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Sunday, 6 April 2014

From Today's Papers - 06 Apr 2014

 Can pregnant docs join Army? HC to decide
Vijay Mohan
Tribune News Service

Chandigarh, April 5
A unique case has come up before the Punjab and Haryana High Court whether the Army can debar a woman who is already pregnant from joining the Army Medical Corps (AMC) when there is no restriction on conceiving a child even a day after joining the service.

The issue assumes significance because qualified doctors joining the AMC as short service commissioned officers are eligible till the age of 45 years, need not be unmarried. On induction they are not obliged to undergo military training immediately, but can undergo a three-month training capsule within two years.

In her petition before the High court that came up for hearing today, a 39-year old woman doctor said married women till the age of 45 are eligible for short service commission in the AMC for which she was selected and declared medically fit and asked to report for duty to a hospital in February.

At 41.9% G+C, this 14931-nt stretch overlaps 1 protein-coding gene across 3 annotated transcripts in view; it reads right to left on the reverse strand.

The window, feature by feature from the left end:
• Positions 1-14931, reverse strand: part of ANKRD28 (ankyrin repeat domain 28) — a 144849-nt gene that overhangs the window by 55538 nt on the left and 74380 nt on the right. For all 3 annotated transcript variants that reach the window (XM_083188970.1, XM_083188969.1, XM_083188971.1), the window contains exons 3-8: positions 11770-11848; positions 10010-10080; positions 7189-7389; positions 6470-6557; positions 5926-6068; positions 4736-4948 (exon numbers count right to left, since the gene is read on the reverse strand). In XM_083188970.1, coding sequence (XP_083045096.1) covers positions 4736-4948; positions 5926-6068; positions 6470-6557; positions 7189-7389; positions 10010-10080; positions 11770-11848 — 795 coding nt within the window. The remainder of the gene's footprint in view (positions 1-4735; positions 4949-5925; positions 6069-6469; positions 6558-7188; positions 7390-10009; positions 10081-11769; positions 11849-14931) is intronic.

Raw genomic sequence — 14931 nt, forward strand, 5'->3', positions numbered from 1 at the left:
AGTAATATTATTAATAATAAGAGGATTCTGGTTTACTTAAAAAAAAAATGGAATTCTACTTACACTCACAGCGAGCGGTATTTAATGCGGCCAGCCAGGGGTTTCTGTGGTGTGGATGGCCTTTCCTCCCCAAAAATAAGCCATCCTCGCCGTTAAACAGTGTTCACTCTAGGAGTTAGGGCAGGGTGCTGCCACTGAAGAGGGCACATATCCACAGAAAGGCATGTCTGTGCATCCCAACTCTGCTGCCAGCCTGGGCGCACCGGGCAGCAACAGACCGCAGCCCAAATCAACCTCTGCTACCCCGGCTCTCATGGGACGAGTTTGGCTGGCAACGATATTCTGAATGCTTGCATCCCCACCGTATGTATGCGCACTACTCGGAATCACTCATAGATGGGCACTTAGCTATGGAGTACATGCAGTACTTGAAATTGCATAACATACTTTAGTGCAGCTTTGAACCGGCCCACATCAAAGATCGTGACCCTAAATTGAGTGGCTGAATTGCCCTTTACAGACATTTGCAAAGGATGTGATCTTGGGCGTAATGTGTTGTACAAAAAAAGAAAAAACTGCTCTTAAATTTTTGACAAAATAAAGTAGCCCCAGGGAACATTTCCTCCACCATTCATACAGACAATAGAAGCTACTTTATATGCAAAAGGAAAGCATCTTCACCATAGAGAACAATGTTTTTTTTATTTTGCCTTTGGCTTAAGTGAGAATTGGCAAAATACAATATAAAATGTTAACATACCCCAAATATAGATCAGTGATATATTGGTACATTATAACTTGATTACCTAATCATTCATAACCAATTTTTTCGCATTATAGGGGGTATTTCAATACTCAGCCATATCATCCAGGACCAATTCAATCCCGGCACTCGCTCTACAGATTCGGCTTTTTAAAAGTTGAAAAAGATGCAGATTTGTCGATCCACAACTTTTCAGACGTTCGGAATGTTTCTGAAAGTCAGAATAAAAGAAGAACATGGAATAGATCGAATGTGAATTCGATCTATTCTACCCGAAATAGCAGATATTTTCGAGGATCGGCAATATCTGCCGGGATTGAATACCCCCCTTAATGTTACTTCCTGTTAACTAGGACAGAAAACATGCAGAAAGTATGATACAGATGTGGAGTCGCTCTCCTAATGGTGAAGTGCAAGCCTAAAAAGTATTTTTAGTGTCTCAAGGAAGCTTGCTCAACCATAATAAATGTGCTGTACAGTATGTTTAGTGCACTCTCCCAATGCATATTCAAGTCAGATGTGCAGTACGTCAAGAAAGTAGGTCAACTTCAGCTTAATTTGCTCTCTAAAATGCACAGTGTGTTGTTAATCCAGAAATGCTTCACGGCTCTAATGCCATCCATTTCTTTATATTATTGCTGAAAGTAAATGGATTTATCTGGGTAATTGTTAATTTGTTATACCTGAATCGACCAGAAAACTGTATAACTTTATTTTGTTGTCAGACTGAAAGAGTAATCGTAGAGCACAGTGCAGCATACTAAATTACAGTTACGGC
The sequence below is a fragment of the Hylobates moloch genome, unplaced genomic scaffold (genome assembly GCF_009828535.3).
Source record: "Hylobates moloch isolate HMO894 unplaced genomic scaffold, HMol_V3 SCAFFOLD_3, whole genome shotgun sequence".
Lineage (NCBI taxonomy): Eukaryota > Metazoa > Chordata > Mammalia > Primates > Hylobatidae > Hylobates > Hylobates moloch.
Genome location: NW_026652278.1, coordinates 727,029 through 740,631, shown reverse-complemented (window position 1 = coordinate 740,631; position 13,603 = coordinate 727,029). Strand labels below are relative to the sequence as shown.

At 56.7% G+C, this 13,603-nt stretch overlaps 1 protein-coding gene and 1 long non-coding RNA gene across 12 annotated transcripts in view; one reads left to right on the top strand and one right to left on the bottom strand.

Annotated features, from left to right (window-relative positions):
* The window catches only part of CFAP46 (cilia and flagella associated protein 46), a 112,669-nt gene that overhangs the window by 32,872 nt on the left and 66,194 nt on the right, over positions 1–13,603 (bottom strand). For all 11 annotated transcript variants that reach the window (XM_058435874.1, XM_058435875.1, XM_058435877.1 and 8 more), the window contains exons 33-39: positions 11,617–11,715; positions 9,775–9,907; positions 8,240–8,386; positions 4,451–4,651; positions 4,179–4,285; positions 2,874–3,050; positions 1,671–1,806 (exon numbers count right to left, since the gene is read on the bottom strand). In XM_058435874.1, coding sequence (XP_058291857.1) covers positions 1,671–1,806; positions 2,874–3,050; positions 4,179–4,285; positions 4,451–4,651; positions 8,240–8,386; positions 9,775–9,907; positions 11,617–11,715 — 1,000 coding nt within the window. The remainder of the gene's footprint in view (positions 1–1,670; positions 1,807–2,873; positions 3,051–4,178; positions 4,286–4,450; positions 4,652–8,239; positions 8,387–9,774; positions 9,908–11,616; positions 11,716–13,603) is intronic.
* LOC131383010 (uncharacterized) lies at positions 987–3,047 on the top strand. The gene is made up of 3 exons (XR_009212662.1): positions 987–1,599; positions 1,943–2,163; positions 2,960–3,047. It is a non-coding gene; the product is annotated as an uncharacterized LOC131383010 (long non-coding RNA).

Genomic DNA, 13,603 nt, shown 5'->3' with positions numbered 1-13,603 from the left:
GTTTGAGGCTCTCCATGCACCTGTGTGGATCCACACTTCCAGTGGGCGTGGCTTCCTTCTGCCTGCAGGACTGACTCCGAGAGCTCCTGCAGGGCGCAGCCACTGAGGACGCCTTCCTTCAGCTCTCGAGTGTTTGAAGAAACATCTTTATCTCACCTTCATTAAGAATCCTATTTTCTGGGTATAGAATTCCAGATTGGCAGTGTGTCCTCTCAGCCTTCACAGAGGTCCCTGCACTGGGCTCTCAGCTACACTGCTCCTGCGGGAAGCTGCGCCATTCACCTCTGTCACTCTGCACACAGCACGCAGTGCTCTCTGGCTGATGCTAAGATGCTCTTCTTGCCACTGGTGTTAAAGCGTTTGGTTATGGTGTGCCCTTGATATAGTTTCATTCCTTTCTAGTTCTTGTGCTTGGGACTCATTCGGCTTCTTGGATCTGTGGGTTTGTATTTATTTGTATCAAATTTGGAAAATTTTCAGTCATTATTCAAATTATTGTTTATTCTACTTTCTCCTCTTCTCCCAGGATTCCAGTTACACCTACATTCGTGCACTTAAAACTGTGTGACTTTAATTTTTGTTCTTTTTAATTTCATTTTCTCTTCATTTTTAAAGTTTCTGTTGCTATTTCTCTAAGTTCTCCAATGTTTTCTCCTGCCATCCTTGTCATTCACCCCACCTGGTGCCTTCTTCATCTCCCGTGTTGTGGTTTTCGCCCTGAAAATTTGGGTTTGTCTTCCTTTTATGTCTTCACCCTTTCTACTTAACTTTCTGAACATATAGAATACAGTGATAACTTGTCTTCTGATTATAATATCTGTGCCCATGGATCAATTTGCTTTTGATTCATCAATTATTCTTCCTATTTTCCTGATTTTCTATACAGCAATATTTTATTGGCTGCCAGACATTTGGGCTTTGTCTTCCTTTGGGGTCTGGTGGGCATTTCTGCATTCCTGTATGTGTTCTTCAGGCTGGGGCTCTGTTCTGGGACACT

However, since she was carrying a child when she reported for duty, which she herself disclosed, the hospital administration after seeking clarification from higher authorities refused to let her join on the grounds that pregnancy amounted to deterioration of health.

She has contended that since short service AMC officers are initially simply posted to a military hospital and can attend a basic military course much later, conception of a child made no practical difference. She has also pointed out that the government has no objection on conceiving of a child even a day after reporting for duty but had a problem only since she conceived a child before reporting for duty.

The petition also states that since married women are eligible to apply, pregnancy, being an incidence of womanhood, could not be made a disqualification unless it involved strenuous training in a service academy.

It is also stated that reproductive process of a woman could not be held mortgage to the duration of the selection process and the right to have a child could not be shackled by the chance-based or fortuitous length of the process of such selection.
Indian Army to Buy Six Border Surveillance Systems
After having fenced 550 km of the 778-km Line of Control (LoC) with Pakistan, India will soon buy six all-weather border surveillance management systems to keep a tight vigil against terrorists’ infiltration into Jammu and Kashmir.